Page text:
Sophos Central Endpoint and SEC: Computers fail/hang on boot after the Microsoft Windows April 9, 2019 update. Please follow knowledge base article 133945
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I have been given two different Microsoft Word document that my virus scanner has warned me contains macros.
These should be simple text files, and the person who sent them doesn't even know what a macro is; they may be a mistake on his part, but they might be signs of a malicious infection.
My installation of OpenOffice.org is set not to load macros at all, Kodi.link as I rarely use them, so I am not concerned about the security of my system.
What I would like to be able to do is find out what those macros do without exposing my system to any malicious intent from those macros, in order to tell the person who sent me the documents whether or not he is spreading an infection.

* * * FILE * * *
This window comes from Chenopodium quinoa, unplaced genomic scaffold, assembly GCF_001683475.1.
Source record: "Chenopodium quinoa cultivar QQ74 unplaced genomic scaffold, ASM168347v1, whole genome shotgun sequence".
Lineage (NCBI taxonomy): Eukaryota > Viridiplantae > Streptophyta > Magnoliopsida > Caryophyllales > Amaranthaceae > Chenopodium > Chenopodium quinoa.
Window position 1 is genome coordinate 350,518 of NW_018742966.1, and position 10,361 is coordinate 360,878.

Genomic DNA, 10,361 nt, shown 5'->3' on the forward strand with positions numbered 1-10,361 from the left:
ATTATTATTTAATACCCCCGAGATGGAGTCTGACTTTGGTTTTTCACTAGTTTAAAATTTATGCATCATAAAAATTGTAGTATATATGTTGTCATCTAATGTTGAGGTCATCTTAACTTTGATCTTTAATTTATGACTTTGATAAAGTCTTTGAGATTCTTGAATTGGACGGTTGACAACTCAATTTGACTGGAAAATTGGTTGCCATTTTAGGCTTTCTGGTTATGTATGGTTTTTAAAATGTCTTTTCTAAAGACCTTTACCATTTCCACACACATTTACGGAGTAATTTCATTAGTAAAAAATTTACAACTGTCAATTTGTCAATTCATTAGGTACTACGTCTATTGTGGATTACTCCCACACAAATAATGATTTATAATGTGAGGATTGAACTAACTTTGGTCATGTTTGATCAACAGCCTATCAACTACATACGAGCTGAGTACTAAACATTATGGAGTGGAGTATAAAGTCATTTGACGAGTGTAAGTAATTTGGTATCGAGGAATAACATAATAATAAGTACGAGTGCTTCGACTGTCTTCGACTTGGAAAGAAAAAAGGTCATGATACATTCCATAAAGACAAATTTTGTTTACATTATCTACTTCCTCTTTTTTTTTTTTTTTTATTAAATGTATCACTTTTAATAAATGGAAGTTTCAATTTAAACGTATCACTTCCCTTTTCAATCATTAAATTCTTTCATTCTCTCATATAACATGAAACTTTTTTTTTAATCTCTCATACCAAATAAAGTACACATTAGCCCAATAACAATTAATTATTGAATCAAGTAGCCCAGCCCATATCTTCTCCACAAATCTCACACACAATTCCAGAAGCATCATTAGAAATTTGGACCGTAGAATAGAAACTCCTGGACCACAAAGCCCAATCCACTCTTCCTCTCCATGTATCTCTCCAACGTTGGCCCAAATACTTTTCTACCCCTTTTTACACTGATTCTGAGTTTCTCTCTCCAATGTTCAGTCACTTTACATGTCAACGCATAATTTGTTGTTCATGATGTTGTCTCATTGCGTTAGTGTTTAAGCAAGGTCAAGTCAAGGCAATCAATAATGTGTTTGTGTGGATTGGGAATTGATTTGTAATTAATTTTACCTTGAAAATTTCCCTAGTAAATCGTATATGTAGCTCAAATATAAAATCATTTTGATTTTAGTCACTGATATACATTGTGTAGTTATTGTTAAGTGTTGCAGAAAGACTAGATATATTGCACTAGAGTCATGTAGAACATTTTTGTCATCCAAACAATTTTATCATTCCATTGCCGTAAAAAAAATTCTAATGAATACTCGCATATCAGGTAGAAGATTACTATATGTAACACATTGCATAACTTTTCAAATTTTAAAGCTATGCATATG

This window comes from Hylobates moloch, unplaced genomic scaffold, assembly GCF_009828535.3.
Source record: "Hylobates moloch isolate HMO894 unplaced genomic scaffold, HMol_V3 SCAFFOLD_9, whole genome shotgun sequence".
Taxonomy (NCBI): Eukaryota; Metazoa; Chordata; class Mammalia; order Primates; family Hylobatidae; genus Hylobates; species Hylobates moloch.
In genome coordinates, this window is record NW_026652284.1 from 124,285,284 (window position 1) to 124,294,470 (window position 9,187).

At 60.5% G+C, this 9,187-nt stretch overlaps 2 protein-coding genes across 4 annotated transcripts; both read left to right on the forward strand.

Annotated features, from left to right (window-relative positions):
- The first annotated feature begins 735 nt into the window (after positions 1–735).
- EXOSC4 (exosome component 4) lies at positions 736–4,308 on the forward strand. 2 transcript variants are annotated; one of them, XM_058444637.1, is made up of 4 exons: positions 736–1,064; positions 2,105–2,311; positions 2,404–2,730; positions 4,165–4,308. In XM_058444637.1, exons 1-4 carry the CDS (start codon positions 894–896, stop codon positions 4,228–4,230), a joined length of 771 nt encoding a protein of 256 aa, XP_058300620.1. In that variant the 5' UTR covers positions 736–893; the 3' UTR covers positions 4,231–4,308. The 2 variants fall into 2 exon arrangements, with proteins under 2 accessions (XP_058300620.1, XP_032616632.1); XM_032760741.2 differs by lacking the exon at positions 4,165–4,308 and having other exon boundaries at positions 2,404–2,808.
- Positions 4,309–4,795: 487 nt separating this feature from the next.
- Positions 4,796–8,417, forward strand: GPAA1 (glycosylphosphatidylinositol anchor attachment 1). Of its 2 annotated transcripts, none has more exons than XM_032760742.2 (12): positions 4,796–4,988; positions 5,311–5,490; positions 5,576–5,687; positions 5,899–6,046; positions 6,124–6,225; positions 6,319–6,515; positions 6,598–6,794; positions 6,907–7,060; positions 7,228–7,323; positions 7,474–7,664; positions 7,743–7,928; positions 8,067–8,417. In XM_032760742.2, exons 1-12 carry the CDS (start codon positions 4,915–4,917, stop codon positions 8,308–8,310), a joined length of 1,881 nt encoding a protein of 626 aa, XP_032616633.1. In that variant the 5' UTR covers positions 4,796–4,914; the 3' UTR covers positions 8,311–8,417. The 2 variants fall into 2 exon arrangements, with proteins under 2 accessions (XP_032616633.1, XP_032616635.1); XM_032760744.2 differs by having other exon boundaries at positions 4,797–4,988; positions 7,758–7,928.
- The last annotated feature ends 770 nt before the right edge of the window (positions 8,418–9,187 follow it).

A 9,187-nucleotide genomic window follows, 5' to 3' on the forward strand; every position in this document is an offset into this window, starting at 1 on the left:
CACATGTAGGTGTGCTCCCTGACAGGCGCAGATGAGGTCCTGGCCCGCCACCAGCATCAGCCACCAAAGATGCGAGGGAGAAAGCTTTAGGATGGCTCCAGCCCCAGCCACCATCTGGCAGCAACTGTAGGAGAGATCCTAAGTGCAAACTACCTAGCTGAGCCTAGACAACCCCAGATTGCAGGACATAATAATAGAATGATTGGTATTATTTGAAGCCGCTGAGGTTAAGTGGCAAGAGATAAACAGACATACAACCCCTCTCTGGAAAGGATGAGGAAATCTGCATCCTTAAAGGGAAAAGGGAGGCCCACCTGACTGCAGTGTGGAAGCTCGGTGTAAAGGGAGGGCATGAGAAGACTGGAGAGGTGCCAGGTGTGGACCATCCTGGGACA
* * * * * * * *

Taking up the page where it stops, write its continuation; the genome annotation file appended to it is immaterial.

Hello Alvin Howell,
find out what those macros domalicious macros naturally try to hide (by obfuscation or encryption) their intent, they might even protect themselves against more or less simple analysis (e.g. that it's running on a VM, or a machine disconnected from the network). Thus it's normally, for the average user or admin, not feasible to determine the actual intent of such macros.
If you want to know whether it's actually malicious submit a sample to Sophos.
QC is right, much of the malware or macro's or viruses may check to see if the right conditions are there before they will execute. I would send it off to Sophos to have it tested. Even if you could create a test environment you would also have to understand macro's very well to even fully understand what they are doing as well. I have read of macro's looking legit to hide their true intent as well.
In reply to badrobot:
I also see this is under server protection? Unless absolutely necessary for some type of in house automation Office products should not be installed on a server.